(Shown above, L to R, and clockwise, starting top left: NTTBF co-founder Dr. Rose Brock; Sam Houston State University professor Dr. Karin Perry with authors Hafsah Faizal, Anna-Marie McLemore, Alex London, and Ransom Riggs; author Neal Shusterman; Lone Star Lit contributor and blogger Margie Longoria and Kristine Hall; author Traci Chee; Texas author Aminah Mae Safi; author Ruta Sepetys; Texas author Karen Blumenthal. )
On Friday, March 6, 2020, Sam Houston State University professors, Dr. Rose Brock, Dr. Karin Perry, and Dr. Teri Lesesne, hosted the fifth annual Educators Day at the North Texas Teen Book Festival. In addition to hundreds of educators who traveled from around the state to attend, the hosts welcomed special guests Pam Muñoz Ryan, Neal Shusterman, Ally Carter, Angie Thomas, Ruta Sepetys, Libba Bray, Julie Murphy, Maureen Johnson, and over two dozen more MG and YA authors to North Texas. Themed "Books, Books, Books: A Symposium for Educators," the event focused on sharing the best new books for readers and sharing practical and exciting ways for educators to engage young readers from upper elementary through high school. Lone Star Literary Life's owner and publisher Kristine Hall, a Texas certified librarian and former student of both Dr. Perry and Dr. Lesesne, attended to get continuing education hours and fangirl over the incredible author line-up.
The opening keynote speaker was author Pam Muñoz Ryan, twice the recipient of the Pura Belpré Medal, a Willa Cather Award winner, and a Newbery Honoree, who has written over forty books for young people. In her inspirational speech, Ryan talked about how her book, Esperanza Rising, was banned in a North Carolina school district in 2015. One parent complained that their impressionable fourth graders shouldn't be exposed to "ethnic class struggles." Ryan said that while it was discouraging, it only motivated her more to tell those stories. She ended by sharing that her books are always about hope, which not coincidentally is the name of her grandmother, mother, and daughter.
Representatives from publishers HarperCollins, MacMillan, Penguin, Random House, PRH Audio, and Scholastic each book talked in the "Publisher Book Buzz," and the publishers (plus book box favorite OwlCrate and the wonderful First Book) all had tables where they were giving away books and swag to attendees. Of interest to Lone Star Lit was Random House Children's Books celebration of "Books about Texas, books by Texans, and books for Texans."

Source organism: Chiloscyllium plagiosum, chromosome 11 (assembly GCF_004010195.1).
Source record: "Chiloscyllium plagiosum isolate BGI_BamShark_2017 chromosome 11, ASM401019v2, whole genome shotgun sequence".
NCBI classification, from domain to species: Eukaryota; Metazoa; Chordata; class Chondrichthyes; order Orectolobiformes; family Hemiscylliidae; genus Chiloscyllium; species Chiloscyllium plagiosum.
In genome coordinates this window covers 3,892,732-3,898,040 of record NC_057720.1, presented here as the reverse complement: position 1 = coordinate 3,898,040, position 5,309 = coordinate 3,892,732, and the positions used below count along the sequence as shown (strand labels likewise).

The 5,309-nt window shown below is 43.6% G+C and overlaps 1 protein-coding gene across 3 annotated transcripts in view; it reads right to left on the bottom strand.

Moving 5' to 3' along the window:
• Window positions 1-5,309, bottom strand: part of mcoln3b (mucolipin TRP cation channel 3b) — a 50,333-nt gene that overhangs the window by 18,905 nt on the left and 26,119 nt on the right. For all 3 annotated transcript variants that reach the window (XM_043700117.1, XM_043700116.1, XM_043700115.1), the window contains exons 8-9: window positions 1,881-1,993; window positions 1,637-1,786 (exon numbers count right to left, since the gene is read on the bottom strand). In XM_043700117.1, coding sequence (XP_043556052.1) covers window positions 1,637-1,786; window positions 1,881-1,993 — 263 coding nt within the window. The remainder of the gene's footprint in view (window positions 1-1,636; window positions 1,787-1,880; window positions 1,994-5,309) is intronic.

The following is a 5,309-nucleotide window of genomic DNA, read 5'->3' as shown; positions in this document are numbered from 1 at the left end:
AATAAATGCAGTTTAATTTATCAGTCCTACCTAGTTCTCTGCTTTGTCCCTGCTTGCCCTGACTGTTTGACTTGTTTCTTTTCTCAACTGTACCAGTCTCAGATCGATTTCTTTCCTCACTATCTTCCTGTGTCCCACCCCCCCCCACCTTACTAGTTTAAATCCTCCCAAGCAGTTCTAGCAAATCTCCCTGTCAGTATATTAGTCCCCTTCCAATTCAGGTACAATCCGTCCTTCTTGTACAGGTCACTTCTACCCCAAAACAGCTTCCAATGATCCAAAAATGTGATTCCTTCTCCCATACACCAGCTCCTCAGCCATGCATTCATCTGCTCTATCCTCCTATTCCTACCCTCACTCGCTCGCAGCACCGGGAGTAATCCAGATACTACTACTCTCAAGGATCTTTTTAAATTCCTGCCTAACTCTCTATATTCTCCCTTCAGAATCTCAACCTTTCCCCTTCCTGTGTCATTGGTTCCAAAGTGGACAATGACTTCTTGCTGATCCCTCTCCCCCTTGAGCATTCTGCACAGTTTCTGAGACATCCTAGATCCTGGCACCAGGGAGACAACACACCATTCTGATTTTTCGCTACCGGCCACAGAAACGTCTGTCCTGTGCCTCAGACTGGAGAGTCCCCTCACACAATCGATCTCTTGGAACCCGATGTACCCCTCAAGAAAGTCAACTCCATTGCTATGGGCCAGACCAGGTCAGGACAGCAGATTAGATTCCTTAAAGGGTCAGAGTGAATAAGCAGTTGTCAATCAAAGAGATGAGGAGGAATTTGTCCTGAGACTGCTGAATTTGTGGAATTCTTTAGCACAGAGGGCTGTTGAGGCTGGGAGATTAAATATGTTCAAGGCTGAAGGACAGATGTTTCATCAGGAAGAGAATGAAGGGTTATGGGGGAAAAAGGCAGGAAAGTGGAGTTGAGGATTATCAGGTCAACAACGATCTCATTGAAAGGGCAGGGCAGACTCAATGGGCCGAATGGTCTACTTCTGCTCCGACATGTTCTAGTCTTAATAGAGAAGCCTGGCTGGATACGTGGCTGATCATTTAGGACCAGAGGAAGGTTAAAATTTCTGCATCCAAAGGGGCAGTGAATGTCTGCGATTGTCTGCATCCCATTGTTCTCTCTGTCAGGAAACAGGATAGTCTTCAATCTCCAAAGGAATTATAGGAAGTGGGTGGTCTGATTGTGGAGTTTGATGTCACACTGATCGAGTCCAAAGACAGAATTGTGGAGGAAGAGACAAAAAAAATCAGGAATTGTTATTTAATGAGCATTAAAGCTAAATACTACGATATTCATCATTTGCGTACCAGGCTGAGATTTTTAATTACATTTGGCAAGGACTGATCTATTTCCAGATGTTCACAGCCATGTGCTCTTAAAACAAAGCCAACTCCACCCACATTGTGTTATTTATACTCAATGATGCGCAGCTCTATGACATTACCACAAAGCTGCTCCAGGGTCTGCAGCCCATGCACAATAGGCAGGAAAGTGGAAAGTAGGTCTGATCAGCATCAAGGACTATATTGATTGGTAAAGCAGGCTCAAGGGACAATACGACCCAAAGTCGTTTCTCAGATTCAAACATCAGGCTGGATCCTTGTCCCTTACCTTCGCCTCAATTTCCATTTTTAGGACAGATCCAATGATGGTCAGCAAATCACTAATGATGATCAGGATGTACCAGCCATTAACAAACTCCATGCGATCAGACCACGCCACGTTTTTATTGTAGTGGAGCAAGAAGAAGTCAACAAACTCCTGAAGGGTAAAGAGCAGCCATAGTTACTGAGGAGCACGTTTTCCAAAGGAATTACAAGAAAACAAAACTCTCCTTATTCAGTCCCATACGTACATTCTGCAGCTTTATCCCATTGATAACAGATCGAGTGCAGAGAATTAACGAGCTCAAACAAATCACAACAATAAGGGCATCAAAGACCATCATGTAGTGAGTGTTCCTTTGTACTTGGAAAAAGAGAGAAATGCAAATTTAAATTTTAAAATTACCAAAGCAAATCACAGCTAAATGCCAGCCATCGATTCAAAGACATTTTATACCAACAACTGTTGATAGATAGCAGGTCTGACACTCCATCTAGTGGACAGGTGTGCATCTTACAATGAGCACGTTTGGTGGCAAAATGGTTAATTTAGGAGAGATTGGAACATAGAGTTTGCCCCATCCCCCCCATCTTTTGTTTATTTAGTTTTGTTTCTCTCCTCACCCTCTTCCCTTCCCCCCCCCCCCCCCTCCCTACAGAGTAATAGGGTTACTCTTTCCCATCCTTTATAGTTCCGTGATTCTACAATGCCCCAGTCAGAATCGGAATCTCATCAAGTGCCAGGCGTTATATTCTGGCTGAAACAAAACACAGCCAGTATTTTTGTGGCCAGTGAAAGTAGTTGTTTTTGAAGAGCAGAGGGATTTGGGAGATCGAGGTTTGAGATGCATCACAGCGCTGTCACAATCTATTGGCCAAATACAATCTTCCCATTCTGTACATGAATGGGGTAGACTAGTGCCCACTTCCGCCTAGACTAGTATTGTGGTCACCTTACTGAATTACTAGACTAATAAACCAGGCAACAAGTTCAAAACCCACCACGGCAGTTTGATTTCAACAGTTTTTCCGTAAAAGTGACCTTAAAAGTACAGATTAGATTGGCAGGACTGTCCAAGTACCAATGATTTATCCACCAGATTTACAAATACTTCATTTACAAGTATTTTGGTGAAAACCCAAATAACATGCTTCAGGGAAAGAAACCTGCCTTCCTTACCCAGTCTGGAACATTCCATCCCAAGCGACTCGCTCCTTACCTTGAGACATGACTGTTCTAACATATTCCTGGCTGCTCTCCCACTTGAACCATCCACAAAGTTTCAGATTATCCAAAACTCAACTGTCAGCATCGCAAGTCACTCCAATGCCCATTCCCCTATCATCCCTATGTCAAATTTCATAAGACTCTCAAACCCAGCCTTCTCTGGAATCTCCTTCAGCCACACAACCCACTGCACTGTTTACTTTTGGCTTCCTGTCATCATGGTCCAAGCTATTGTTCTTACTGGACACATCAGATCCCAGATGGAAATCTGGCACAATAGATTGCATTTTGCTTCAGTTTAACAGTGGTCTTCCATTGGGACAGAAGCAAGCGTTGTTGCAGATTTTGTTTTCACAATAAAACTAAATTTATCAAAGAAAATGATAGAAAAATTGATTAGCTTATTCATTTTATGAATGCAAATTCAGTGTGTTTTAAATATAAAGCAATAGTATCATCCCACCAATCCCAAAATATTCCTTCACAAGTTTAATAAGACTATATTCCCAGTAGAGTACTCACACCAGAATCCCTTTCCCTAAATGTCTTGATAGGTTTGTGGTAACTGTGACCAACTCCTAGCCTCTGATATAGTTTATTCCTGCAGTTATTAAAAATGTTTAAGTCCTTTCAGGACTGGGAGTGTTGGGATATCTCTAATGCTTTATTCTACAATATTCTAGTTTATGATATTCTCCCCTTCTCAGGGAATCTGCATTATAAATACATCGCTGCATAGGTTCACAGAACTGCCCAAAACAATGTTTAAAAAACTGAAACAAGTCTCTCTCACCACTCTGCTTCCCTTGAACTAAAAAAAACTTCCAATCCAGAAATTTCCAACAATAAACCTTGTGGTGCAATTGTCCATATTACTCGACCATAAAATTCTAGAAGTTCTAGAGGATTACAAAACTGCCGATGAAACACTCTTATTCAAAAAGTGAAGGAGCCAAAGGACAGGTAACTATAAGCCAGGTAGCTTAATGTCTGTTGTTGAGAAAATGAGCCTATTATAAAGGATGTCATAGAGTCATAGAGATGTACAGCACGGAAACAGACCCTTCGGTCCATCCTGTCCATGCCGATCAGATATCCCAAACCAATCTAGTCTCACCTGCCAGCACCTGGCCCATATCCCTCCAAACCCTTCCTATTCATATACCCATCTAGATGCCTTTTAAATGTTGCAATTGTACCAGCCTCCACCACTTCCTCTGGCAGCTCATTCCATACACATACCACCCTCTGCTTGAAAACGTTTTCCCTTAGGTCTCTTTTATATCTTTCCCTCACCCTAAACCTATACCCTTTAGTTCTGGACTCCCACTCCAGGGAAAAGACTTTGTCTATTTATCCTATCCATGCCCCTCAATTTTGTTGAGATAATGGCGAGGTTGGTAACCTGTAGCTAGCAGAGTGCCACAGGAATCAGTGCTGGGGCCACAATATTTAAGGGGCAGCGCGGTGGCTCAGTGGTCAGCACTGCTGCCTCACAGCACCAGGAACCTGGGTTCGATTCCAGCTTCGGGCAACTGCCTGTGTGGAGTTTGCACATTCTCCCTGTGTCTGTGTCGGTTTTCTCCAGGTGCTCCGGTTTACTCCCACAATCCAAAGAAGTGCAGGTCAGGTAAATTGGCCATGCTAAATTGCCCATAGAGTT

The second keynote speaker was Angie Thomas, author of The Hate U Give and On the Come Up, who spoke primarily about her new release, Find Your Voice: A Guided Journal for Writing Your Truth, and how educators can use it in the classroom to get students writing. She advised the audience to tell students, "Practice does not make perfect; practice makes greatness."
Educator panel sessions ran throughout the day, where generally, attendees could choose between sessions geared towards educators of middle graders or young adults. A highlight was "Past Lives," a panel moderated by SHSU's Dr. Teri Lesesne, and featuring Texas author Karen Blumenthal (Jane Against the World was featured in our February Texas Books Preview) and authors Sharon Cameron, Traci Chee, Monica Hesse, and Ruta Sepetys talking about writing historical fiction and how the stories are personal. Traci Chee, for example, mentioned that she wrote her upcoming release, We Are Not Free, to honor her own family's experiences in incarceration camps. All of the panelists agreed that it is hard to embrace that the 1970s and 1980s are now historical periods and that the stories from those decades need to be told to younger generations in ways they can understand and remember. Another panel highlight was "Swoony Reads," moderated by Lone Star Lit's contributor and blogger team member, Margie Longoria (who is also a high school librarian). The panelists were not only hilarious, but it was a delightful surprise to learn that author Aminah Mae Safi (This is All Your Fault, June 2020), is a Texan.
Neal Shusterman was the closing keynote speaker, and he shared many personal stories and photos -- from the amusing to the heartbreaking -- and underscored how if he hadn't gone through all the tough times, then he wouldn't have become the writer he is today. He summed up the sentiment by saying writers and readers have a choice: "We can dwell in the dark, or we can shine light out there." Shusterman's sentiments had been echoed throughout the day by many of the authors who have been through challenging and trying times and have come out on the other side stronger and with perspectives they feel compelled to share with young adults, who might travel the same rough paths.
No book festival would be complete without author signings, so at the conclusion of Ed Day, attendees were able to meet the authors and get their books signed before the blessed chaos of the next day with students. The Irving Public Library and Kristin Treviño, founder of the North Texas Teen Book Festival, along with Dr. Rose Brock, co-founder of TTBF and founder of Ed Day, are to be commended for their organization and programming of this fine event that keeps getting better. It's almost enough to make one librarian, who is using her library science degree in a non-traditional way, want to go back to working in a school library. Ask her about it after the Texas Library Association Conference later this month.